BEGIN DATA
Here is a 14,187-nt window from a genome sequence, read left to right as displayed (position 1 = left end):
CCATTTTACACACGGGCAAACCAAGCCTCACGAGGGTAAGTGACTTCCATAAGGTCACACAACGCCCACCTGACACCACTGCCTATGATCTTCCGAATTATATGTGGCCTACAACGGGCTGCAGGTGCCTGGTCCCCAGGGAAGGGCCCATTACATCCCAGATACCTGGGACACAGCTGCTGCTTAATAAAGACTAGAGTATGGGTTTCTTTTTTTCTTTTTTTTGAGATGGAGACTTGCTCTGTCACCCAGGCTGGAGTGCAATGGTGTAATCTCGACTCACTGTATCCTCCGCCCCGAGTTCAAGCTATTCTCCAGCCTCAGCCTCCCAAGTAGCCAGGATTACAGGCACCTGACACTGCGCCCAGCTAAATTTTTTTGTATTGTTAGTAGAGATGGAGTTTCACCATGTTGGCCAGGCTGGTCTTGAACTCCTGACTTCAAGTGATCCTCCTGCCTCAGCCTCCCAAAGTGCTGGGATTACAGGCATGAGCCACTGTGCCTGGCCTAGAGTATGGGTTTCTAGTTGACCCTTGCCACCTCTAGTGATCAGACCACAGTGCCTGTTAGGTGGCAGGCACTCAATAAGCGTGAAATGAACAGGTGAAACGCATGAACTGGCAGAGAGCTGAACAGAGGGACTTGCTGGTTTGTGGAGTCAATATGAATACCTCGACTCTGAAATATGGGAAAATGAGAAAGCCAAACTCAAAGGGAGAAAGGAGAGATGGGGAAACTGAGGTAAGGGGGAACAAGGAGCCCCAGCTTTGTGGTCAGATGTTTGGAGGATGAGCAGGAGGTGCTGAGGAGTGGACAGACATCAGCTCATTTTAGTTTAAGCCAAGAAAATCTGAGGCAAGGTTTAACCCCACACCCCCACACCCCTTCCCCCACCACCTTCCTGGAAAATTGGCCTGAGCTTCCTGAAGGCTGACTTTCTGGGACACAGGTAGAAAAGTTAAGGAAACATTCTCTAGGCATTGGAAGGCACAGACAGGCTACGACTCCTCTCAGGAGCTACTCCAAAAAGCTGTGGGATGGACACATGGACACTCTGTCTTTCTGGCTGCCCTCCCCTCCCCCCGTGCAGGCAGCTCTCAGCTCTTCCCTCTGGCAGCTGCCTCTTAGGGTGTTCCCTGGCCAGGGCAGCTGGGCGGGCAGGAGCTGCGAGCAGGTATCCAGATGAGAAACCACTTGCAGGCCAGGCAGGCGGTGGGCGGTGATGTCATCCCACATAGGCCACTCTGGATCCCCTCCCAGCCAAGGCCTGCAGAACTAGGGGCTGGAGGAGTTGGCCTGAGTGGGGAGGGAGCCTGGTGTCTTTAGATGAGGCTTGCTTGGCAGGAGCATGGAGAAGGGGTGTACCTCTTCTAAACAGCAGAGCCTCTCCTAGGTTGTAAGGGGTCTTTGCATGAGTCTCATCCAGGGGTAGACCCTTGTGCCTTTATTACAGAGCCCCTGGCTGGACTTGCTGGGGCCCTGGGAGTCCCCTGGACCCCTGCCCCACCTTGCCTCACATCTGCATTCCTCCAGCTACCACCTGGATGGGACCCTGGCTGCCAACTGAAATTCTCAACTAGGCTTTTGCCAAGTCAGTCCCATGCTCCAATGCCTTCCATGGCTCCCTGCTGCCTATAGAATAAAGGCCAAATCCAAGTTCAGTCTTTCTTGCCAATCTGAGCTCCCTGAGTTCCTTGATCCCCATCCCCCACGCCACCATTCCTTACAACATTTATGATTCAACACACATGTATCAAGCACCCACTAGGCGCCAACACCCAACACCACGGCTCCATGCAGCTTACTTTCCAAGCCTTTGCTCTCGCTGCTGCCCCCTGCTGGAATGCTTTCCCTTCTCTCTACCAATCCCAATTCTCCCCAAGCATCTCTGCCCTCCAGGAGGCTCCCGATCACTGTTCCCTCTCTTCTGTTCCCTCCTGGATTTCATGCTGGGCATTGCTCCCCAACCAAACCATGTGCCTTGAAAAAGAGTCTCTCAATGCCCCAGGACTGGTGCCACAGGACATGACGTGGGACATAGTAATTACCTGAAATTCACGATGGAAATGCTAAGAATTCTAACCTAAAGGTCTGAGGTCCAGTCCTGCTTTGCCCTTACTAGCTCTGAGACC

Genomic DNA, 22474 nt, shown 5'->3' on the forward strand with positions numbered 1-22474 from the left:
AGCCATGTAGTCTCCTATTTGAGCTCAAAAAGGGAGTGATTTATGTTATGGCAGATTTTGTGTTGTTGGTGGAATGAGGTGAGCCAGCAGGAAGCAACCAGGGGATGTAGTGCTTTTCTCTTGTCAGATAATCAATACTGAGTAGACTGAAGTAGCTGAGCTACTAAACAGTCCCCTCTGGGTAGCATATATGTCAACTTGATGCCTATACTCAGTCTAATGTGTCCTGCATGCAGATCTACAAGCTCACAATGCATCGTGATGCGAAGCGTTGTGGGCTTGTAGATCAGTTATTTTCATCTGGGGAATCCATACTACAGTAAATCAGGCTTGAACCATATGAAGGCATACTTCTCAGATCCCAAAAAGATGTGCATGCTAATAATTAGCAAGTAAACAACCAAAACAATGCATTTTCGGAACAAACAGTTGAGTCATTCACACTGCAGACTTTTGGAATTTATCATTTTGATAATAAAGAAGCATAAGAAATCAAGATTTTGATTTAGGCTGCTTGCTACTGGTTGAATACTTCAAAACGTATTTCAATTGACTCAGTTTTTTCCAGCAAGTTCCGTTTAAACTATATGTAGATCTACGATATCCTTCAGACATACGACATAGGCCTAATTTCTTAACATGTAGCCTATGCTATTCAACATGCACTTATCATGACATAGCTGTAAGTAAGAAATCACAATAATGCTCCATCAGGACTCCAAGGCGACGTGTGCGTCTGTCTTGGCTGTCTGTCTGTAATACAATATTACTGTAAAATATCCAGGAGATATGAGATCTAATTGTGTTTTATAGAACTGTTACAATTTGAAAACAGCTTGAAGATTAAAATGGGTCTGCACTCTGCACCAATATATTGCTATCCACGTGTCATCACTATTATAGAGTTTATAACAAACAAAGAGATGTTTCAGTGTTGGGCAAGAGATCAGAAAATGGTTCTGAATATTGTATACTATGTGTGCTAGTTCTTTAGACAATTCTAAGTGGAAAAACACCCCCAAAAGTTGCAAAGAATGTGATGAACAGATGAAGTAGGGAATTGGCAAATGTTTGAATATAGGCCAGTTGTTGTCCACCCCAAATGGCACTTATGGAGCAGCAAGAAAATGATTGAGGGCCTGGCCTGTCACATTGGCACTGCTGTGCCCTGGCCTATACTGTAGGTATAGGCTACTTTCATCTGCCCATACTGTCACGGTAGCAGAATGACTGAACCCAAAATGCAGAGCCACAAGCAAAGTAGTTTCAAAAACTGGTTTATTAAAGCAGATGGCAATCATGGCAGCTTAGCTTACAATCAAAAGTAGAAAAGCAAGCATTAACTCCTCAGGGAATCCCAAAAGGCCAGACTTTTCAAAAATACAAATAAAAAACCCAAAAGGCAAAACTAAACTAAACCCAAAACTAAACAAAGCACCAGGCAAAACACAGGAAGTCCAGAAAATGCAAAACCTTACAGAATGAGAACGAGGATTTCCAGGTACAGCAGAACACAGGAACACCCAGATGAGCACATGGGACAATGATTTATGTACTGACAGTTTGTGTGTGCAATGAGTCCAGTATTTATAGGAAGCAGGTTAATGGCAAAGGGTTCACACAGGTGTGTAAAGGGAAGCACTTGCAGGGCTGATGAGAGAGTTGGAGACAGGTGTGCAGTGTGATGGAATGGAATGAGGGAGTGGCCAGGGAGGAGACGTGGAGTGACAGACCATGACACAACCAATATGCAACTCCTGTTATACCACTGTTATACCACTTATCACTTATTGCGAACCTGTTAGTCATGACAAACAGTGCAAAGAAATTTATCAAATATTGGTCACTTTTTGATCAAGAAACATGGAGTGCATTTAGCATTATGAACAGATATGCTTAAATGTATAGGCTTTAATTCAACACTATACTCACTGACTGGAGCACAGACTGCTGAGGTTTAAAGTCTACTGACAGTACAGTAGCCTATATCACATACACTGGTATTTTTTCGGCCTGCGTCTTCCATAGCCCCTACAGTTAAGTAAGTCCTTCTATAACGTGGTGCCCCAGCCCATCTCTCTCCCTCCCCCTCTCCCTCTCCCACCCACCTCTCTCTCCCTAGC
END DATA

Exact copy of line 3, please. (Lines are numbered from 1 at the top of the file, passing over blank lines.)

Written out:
Genomic DNA, 22474 nt, shown 5'->3' on the forward strand with positions numbered 1-22474 from the left: